Is this current system risking people’s lives needlessly? And if most of these fire and rescue folks are using those 48 hours to work somewhere else, then why did we provide this to them in the first place? It doesn’t seem like they are using that time the way it’s supposed to be used. In fact, they may just be endangering themselves and others if they are using those off-duty 48 hours to do anything but rest.
The other problem with the current system is that the hardest jobs are given to the least experienced. Fire and rescue personnel bid on jobs by seniority. Most of the senior folks know to bid on the “fire-specific” shifts (ie: with the the hook and ladder trucks). They are rarely called out, and normally get a full night’s sleep. One insider mentioned we have an average of 4-6 true fires a year here in the City, so these folks don’t get called out much. Plenty of time to work out, sleep, watch TV, etc. But the rescue personnel get called out a lot more and it’s generally those personnel who have less experience and seniority. They are the ones who have to provide fire and rescue services to us on a daily basis. Shouldn’t our more experienced fire personnel be providing the services that we need the most on a daily basis?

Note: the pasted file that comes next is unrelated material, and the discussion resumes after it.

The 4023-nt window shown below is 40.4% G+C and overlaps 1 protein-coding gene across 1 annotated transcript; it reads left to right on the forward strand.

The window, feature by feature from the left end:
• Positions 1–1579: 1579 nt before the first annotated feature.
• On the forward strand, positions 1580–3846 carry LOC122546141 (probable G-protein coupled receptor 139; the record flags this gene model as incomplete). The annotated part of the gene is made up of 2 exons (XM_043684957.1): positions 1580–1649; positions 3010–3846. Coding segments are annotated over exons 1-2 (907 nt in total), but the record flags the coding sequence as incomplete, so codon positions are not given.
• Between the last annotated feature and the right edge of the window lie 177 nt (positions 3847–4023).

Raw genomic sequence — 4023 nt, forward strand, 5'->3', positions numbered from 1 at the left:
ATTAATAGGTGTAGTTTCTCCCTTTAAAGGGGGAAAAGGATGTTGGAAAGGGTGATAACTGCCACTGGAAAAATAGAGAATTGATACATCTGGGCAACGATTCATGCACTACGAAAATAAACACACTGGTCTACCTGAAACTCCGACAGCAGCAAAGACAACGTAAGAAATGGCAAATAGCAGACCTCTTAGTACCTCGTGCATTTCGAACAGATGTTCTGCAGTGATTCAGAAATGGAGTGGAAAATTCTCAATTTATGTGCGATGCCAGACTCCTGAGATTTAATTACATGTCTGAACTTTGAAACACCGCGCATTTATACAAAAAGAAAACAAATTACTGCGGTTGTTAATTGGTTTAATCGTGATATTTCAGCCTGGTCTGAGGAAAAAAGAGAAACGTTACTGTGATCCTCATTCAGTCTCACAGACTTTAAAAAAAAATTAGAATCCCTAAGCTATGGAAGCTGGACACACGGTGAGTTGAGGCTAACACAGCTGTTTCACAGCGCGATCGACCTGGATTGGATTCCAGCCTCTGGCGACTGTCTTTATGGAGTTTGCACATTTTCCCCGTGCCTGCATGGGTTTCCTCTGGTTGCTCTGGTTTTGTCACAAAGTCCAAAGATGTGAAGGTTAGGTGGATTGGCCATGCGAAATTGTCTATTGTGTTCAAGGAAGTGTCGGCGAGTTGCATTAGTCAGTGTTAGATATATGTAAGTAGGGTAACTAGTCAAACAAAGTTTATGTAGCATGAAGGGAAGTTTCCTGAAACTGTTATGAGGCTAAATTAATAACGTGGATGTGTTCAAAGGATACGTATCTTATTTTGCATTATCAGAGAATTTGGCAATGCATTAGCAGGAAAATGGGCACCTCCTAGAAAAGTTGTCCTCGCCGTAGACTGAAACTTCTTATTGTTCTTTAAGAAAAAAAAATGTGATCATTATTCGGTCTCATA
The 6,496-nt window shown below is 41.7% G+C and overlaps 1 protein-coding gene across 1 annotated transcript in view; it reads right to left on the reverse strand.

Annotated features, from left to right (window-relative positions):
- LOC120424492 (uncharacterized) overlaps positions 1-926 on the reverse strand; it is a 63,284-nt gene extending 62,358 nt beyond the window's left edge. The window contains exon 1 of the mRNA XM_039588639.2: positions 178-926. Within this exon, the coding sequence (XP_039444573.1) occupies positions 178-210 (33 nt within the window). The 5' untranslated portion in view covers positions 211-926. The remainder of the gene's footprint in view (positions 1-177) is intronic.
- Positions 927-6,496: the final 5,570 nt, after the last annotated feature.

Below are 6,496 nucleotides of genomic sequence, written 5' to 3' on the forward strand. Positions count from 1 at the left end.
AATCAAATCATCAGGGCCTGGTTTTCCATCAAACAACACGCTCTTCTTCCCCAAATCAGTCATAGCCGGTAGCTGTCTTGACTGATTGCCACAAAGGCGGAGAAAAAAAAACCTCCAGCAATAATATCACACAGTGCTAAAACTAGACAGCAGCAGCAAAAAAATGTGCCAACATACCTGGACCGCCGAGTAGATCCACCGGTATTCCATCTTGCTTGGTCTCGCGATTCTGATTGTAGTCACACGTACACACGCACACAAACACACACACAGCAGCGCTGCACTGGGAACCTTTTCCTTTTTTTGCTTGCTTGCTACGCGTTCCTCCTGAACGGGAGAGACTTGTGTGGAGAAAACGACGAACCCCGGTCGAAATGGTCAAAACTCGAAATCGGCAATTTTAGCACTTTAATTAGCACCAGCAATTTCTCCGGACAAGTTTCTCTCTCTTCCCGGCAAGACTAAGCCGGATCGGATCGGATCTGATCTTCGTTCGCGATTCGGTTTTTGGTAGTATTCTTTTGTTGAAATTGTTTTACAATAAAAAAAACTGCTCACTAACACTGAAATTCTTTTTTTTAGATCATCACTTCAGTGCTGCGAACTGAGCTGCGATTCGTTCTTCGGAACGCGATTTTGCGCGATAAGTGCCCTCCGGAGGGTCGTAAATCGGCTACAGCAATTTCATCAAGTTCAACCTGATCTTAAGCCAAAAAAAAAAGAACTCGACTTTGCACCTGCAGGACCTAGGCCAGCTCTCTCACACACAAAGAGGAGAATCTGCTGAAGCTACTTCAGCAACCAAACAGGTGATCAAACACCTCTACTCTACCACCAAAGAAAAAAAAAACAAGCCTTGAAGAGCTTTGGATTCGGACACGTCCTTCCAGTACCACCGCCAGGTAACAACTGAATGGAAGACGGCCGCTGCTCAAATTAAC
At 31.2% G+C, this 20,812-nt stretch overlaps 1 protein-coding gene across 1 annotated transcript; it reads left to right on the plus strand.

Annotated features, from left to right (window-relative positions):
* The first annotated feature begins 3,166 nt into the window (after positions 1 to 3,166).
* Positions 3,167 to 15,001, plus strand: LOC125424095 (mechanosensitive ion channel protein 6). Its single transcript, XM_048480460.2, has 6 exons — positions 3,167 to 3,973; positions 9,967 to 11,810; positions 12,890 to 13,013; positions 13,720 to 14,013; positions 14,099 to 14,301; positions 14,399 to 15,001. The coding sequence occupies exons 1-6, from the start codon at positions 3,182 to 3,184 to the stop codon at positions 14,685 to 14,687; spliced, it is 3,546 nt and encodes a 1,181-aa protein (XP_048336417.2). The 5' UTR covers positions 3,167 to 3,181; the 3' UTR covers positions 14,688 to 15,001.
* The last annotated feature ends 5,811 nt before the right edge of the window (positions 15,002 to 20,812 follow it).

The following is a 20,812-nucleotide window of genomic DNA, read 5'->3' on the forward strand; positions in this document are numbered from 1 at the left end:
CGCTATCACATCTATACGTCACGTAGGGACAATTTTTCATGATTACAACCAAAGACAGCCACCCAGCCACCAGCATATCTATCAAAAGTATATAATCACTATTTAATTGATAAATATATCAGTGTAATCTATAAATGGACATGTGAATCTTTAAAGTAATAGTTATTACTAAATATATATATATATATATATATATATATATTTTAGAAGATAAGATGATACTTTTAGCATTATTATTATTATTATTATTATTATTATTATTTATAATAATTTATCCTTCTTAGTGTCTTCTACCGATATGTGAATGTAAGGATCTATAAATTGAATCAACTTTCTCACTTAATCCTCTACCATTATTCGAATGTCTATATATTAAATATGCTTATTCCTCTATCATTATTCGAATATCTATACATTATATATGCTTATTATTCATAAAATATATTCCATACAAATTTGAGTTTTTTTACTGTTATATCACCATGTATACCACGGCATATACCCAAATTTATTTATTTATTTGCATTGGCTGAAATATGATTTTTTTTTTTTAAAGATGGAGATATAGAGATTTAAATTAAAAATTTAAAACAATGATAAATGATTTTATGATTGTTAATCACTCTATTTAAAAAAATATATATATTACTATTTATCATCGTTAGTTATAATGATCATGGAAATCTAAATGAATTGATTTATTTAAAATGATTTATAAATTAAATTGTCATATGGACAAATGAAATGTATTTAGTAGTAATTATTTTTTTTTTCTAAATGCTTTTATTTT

I’ve checked with a number of large cities around the country. Most no longer provide a 24-hour-on, 48-hour-off system. Most cities I contacted have gone back to a standard 8-hour shift for all fire and rescue personnel. When I asked why, the response was: “It insures that fire and rescue personnel get the sleep they need. The system you have encourages abuse of the time they have off. If they work when they are supposed to rest, it endangers your citizens who may need help and are dependent on your first responders.”